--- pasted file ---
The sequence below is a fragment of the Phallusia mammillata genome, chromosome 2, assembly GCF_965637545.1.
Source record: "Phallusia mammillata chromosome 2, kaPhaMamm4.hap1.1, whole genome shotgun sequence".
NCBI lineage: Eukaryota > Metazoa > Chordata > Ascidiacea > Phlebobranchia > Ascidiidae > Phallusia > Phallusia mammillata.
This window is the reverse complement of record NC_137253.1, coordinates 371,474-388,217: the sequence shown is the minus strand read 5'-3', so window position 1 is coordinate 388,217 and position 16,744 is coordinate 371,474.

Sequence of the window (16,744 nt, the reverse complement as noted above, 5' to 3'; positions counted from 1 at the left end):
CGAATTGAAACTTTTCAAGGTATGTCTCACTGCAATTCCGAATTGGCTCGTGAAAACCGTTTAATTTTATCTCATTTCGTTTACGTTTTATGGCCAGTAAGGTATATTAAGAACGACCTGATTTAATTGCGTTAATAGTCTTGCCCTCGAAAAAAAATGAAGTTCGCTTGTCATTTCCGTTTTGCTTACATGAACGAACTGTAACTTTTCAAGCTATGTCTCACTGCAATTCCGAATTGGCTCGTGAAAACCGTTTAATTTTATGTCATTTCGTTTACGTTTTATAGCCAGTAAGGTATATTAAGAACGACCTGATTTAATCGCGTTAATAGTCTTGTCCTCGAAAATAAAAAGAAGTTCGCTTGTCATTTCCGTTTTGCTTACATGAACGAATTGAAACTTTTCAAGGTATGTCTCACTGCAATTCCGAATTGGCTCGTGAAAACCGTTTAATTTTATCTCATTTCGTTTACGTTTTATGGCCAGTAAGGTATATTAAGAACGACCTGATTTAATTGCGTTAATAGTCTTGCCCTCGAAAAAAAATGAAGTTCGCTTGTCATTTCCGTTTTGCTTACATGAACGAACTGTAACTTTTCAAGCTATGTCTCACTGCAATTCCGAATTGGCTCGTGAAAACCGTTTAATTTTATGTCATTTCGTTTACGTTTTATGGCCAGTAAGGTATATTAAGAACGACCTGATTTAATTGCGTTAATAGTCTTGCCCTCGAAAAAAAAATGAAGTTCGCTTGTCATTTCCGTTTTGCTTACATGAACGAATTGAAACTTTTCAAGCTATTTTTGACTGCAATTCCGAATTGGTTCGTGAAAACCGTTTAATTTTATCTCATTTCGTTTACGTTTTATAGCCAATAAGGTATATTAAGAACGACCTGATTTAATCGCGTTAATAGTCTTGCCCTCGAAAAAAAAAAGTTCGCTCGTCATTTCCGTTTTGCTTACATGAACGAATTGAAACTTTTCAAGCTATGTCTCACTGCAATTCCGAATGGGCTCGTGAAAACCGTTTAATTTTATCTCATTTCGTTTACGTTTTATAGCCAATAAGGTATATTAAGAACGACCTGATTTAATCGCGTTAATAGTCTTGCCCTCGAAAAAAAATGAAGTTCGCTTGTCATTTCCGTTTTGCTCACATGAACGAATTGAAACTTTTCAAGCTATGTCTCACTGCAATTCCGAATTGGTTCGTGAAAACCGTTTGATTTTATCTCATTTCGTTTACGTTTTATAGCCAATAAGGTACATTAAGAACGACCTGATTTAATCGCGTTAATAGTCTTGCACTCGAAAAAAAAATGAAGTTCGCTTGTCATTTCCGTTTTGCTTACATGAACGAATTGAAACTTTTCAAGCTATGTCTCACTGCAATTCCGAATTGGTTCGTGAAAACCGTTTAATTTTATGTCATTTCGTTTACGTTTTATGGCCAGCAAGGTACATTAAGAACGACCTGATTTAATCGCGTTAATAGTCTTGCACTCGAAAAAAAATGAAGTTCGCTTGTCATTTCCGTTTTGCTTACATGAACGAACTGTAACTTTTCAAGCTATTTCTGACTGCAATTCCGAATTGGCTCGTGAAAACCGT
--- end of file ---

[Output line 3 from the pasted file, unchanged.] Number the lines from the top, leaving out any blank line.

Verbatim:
NCBI lineage: Eukaryota > Metazoa > Chordata > Ascidiacea > Phlebobranchia > Ascidiidae > Phallusia > Phallusia mammillata.